Sullivan wins the starting quarterback job over Hilinski. There’s no tape on Sullivan outside of his Hudl film from Davison High School in Michigan. The former three-star’s athletic ability catches the Husker defense off guard, and so does his arm. He’s an inexperienced quarterback and bails the pocket the moment he senses pressure getting to him, whether it’s there or not. He’s good in space, though, and picks up first downs on scrambles.

Mathis, Garrett Nelson and Caleb Tannor are close to sacking Sullivan on multiple occasions, but he’s stronger than he appears and breaks free multiple times before finding open receivers down the field. Nebraska is playing three first-year starters in the defensive backfield, and receiver Malik Washington, who caught 44 passes for 578 yards and two touchdowns in 2021, is finding open areas of grass between the zone defenses that coordinator Erik Chinander is calling in key third-down situations that extend drives.

Fitzgerald and Bajakian know the Huskers’ interior defensive line is replacing three members of the main rotation from last year, and they want to test how sturdy the middle of Nebraska’s defense is this time around. They’re aware of Mathis and know he’s a dangerous pass rusher, but they want to see how he handles a physical north-south run game that’s aimed at turning him into a run defender.

The Wildcats rotate three backs—Hull, Porter and Tyus—and run right at the heart of Nebraska’s defense and its highly-touted transfer portal addition on the edge. The Huskers do well stopping it in the first half, but those first-half runs for 2 and 3 yards turn into 4 and 5 in the second.

Northwestern’s defense, huddling around a passionate and vocal Fitzgerald before every defensive series, plays better than anyone expected and slows Nebraska’s work-in-progress offense. Edge rusher Adetomiwa Adebawore, who had 4.5 sacks last year, is beating Nebraska’s offensive tackles and getting to Thompson. Middle linebacker Bryce Gallagher isn’t Bergin, but he’s still racking up tackles and beating Nebraska’s blocks at the second level.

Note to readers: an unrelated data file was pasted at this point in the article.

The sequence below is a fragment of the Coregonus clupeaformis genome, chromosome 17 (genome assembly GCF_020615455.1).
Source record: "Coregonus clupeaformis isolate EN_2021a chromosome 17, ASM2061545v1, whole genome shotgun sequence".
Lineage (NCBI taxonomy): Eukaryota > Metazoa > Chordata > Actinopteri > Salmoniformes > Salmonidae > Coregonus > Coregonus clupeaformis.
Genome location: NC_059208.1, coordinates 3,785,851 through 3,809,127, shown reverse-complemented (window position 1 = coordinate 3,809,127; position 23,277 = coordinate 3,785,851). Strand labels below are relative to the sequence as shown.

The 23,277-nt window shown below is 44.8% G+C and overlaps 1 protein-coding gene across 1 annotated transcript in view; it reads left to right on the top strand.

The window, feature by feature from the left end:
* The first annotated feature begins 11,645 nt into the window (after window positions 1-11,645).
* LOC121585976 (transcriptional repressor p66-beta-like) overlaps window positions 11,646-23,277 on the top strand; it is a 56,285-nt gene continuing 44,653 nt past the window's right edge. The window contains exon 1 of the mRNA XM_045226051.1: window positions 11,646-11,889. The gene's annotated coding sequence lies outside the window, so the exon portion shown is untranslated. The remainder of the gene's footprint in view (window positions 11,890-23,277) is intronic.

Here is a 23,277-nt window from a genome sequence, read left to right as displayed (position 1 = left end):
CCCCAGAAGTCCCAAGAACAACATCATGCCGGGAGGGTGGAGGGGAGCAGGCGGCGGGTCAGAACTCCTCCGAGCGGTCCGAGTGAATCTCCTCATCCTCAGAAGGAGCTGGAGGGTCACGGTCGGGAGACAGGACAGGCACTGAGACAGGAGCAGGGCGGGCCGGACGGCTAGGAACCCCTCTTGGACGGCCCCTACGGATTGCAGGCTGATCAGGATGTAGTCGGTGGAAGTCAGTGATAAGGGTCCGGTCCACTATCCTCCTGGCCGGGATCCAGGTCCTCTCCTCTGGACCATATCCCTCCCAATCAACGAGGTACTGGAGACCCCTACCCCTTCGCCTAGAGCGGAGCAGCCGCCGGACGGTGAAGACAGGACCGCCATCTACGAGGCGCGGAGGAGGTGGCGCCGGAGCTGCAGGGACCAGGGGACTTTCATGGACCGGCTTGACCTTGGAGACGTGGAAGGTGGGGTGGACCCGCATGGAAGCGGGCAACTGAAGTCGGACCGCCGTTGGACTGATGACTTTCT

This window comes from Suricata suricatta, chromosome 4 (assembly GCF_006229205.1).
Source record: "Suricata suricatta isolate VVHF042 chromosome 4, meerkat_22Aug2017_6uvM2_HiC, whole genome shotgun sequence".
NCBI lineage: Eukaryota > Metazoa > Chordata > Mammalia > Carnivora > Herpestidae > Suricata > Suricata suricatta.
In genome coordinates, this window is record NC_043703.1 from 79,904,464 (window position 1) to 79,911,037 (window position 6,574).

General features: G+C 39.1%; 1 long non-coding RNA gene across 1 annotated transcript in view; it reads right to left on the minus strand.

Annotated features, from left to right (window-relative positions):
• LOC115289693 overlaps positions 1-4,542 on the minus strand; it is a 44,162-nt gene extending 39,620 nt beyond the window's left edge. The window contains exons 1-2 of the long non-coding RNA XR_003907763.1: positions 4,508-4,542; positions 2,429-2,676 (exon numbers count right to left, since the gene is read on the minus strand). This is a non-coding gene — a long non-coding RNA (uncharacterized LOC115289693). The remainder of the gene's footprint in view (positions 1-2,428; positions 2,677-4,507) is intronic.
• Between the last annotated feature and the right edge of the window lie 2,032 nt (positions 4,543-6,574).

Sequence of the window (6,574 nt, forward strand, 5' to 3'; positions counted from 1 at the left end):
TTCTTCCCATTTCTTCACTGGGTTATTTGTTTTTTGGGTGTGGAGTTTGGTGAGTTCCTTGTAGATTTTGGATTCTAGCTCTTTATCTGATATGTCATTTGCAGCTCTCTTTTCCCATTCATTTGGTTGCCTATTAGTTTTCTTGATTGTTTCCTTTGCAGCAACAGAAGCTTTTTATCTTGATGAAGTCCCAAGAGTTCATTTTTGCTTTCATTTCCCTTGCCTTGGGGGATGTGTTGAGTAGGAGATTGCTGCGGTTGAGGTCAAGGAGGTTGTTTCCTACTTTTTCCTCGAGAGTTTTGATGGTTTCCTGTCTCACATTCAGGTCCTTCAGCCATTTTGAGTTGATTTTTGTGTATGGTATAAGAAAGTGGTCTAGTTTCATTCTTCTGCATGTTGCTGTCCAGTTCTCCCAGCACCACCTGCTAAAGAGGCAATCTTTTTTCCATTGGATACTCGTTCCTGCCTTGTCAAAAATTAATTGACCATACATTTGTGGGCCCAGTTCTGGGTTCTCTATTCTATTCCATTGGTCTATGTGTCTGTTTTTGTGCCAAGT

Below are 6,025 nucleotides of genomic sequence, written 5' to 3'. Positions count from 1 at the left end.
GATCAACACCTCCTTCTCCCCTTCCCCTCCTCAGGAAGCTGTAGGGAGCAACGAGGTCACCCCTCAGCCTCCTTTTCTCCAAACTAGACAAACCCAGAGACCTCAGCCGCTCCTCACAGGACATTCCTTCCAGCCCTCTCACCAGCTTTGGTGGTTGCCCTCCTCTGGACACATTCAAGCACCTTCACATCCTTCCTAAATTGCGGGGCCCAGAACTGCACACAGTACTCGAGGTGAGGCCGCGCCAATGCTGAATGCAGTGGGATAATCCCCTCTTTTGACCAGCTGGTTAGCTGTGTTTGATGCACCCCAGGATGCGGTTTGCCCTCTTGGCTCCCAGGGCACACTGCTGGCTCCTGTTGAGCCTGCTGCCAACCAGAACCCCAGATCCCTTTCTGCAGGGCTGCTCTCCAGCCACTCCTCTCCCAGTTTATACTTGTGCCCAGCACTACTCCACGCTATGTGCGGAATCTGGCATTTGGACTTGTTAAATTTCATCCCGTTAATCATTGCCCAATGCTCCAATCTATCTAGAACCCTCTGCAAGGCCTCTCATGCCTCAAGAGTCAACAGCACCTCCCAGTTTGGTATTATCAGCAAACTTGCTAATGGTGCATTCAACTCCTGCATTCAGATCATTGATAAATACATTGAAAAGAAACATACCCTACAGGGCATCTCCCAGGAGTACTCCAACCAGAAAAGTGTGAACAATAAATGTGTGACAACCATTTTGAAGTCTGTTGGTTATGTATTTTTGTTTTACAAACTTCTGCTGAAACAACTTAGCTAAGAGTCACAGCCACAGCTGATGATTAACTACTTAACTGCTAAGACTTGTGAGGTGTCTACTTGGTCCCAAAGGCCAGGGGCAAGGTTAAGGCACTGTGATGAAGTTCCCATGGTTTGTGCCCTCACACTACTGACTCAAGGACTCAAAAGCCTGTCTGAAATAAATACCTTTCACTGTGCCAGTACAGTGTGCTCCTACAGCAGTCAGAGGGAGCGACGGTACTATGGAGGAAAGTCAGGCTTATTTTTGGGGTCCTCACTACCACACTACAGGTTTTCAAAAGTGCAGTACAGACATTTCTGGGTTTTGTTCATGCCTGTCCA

The Wildcats might have something in linebacker Mac Uihlein, too. He was a four-star recruit in the 2021 class according to the 247Sports Composite and spurned offers from Wisconsin and Iowa. At 6-1 and 215 pounds, Uihlein is everywhere. He’s a sideline-to-sideline wrecker who reminds Husker fans of a young Luke Reimer.

Fitzgerald pulls off the upset, sending the Huskers home with a loss. Whipple’s offense didn’t hit the ground running and the defense was exhausted in the fourth quarter. Nebraska fans pack the Dublin pubs and drink their Guinness asking when things will change. No one has answers.

Nebraska beats North Dakota and Georgia Southern, though fans had to wait for the game with Georgia Southern to become a three-score lead until early in the fourth quarter, much later than everyone expected. The game with the Eagles was prolonged an extra 15 to 20 minutes due to Ellis calling an abundance of receiver screens in the fourth, half of which fell incomplete and stopped the clock. Scott Frost and Helton have an extended handshake at midfield before going their separate ways.

Nebraska’s offense is still trying to get in a groove by the Oklahoma game. Some of the same mental errors are showing up again in a big-game environment—false starts, holding penalties, an illegal formation here and there. The Huskers didn’t get off to a good start in Dublin, and the high-pressure feel surrounding the program starts to trickle into the on-field performance.

Oklahoma wins the game, but it isn’t pretty. Gabriel makes mistakes as a passer, but veteran running back Eric Gray seals the win for the Sooners with a handful of hard runs for first downs in the fourth quarter. Scott Frost enters the bye week 2-2, and his contract situation and future is the talk of town.